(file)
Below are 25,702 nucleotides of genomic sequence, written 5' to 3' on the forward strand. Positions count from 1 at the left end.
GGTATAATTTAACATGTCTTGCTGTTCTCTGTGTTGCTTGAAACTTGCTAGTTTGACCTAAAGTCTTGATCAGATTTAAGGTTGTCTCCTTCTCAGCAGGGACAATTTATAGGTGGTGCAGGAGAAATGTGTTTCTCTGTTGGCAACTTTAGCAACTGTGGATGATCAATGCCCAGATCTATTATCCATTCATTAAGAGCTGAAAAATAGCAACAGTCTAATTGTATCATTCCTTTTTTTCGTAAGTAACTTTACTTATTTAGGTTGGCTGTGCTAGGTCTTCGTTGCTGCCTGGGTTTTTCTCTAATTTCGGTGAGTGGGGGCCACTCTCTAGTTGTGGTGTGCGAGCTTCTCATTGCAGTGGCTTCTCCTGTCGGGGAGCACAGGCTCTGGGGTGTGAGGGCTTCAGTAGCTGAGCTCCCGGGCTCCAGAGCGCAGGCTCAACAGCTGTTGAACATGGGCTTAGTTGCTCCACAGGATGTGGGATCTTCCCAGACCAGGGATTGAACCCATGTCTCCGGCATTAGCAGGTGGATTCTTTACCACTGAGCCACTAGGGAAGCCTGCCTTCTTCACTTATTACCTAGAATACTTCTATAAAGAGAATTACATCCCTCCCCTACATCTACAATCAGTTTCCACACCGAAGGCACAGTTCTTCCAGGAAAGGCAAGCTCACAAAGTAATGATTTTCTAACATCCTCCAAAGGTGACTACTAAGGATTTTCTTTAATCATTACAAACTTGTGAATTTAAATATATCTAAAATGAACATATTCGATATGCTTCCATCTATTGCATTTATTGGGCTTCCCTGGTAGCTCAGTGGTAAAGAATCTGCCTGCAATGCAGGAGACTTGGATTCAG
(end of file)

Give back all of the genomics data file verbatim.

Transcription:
Below are 25,702 nucleotides of genomic sequence, written 5' to 3' on the forward strand. Positions count from 1 at the left end.
GGTATAATTTAACATGTCTTGCTGTTCTCTGTGTTGCTTGAAACTTGCTAGTTTGACCTAAAGTCTTGATCAGATTTAAGGTTGTCTCCTTCTCAGCAGGGACAATTTATAGGTGGTGCAGGAGAAATGTGTTTCTCTGTTGGCAACTTTAGCAACTGTGGATGATCAATGCCCAGATCTATTATCCATTCATTAAGAGCTGAAAAATAGCAACAGTCTAATTGTATCATTCCTTTTTTTCGTAAGTAACTTTACTTATTTAGGTTGGCTGTGCTAGGTCTTCGTTGCTGCCTGGGTTTTTCTCTAATTTCGGTGAGTGGGGGCCACTCTCTAGTTGTGGTGTGCGAGCTTCTCATTGCAGTGGCTTCTCCTGTCGGGGAGCACAGGCTCTGGGGTGTGAGGGCTTCAGTAGCTGAGCTCCCGGGCTCCAGAGCGCAGGCTCAACAGCTGTTGAACATGGGCTTAGTTGCTCCACAGGATGTGGGATCTTCCCAGACCAGGGATTGAACCCATGTCTCCGGCATTAGCAGGTGGATTCTTTACCACTGAGCCACTAGGGAAGCCTGCCTTCTTCACTTATTACCTAGAATACTTCTATAAAGAGAATTACATCCCTCCCCTACATCTACAATCAGTTTCCACACCGAAGGCACAGTTCTTCCAGGAAAGGCAAGCTCACAAAGTAATGATTTTCTAACATCCTCCAAAGGTGACTACTAAGGATTTTCTTTAATCATTACAAACTTGTGAATTTAAATATATCTAAAATGAACATATTCGATATGCTTCCATCTATTGCATTTATTGGGCTTCCCTGGTAGCTCAGTGGTAAAGAATCTGCCTGCAATGCAGGAGACTTGGATTCAG